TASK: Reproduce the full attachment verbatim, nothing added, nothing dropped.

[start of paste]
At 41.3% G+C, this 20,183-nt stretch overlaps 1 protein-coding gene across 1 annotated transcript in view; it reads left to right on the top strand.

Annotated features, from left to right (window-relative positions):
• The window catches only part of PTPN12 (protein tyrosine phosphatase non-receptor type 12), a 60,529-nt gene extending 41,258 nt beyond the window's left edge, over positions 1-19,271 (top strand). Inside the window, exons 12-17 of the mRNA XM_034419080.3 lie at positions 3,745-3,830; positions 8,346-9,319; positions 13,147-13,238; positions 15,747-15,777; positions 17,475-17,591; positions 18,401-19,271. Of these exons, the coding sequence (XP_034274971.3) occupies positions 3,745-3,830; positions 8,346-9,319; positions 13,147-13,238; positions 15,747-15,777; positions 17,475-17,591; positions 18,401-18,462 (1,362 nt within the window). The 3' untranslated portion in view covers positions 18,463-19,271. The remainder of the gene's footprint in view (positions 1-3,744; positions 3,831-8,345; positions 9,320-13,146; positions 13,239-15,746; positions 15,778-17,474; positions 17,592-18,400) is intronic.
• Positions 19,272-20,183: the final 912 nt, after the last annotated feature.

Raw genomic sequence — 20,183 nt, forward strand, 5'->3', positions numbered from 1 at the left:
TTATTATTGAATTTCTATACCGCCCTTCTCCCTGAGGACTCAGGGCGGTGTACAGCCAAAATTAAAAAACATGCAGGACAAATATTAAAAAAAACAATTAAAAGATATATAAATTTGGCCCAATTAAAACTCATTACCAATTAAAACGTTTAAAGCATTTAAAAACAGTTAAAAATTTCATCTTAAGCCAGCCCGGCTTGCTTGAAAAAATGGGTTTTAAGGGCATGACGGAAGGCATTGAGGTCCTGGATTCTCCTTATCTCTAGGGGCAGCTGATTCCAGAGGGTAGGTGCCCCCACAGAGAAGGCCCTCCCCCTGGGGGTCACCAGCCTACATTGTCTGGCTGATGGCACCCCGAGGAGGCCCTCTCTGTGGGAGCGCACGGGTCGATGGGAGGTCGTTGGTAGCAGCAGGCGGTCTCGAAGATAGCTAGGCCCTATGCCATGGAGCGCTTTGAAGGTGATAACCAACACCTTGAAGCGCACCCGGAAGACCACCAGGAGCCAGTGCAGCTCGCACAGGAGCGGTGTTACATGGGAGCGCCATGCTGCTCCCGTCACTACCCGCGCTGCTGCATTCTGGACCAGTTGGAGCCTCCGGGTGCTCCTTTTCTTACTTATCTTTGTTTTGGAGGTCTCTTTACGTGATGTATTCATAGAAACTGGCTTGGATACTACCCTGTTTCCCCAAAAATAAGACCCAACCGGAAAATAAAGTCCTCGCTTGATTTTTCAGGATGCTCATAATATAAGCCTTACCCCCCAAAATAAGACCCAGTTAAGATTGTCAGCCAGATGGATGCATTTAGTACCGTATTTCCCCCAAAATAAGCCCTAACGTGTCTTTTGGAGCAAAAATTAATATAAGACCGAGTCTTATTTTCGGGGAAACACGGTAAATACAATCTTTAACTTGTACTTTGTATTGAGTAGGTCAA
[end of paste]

At 41.3% G+C, this 20,183-nt stretch overlaps 1 protein-coding gene across 1 annotated transcript in view; it reads left to right on the top strand.

Annotated features, from left to right (window-relative positions):
• The window catches only part of PTPN12 (protein tyrosine phosphatase non-receptor type 12), a 60,529-nt gene extending 41,258 nt beyond the window's left edge, over positions 1-19,271 (top strand). Inside the window, exons 12-17 of the mRNA XM_034419080.3 lie at positions 3,745-3,830; positions 8,346-9,319; positions 13,147-13,238; positions 15,747-15,777; positions 17,475-17,591; positions 18,401-19,271. Of these exons, the coding sequence (XP_034274971.3) occupies positions 3,745-3,830; positions 8,346-9,319; positions 13,147-13,238; positions 15,747-15,777; positions 17,475-17,591; positions 18,401-18,462 (1,362 nt within the window). The 3' untranslated portion in view covers positions 18,463-19,271. The remainder of the gene's footprint in view (positions 1-3,744; positions 3,831-8,345; positions 9,320-13,146; positions 13,239-15,746; positions 15,778-17,474; positions 17,592-18,400) is intronic.
• Positions 19,272-20,183: the final 912 nt, after the last annotated feature.

Raw genomic sequence — 20,183 nt, forward strand, 5'->3', positions numbered from 1 at the left:
TTATTATTGAATTTCTATACCGCCCTTCTCCCTGAGGACTCAGGGCGGTGTACAGCCAAAATTAAAAAACATGCAGGACAAATATTAAAAAAAACAATTAAAAGATATATAAATTTGGCCCAATTAAAACTCATTACCAATTAAAACGTTTAAAGCATTTAAAAACAGTTAAAAATTTCATCTTAAGCCAGCCCGGCTTGCTTGAAAAAATGGGTTTTAAGGGCATGACGGAAGGCATTGAGGTCCTGGATTCTCCTTATCTCTAGGGGCAGCTGATTCCAGAGGGTAGGTGCCCCCACAGAGAAGGCCCTCCCCCTGGGGGTCACCAGCCTACATTGTCTGGCTGATGGCACCCCGAGGAGGCCCTCTCTGTGGGAGCGCACGGGTCGATGGGAGGTCGTTGGTAGCAGCAGGCGGTCTCGAAGATAGCTAGGCCCTATGCCATGGAGCGCTTTGAAGGTGATAACCAACACCTTGAAGCGCACCCGGAAGACCACCAGGAGCCAGTGCAGCTCGCACAGGAGCGGTGTTACATGGGAGCGCCATGCTGCTCCCGTCACTACCCGCGCTGCTGCATTCTGGACCAGTTGGAGCCTCCGGGTGCTCCTTTTCTTACTTATCTTTGTTTTGGAGGTCTCTTTACGTGATGTATTCATAGAAACTGGCTTGGATACTACCCTGTTTCCCCAAAAATAAGACCCAACCGGAAAATAAAGTCCTCGCTTGATTTTTCAGGATGCTCATAATATAAGCCTTACCCCCCAAAATAAGACCCAGTTAAGATTGTCAGCCAGATGGATGCATTTAGTACCGTATTTCCCCCAAAATAAGCCCTAACGTGTCTTTTGGAGCAAAAATTAATATAAGACCGAGTCTTATTTTCGGGGAAACACGGTAAATACAATCTTTAACTTGTACTTTGTATTGAGTAGGTCAA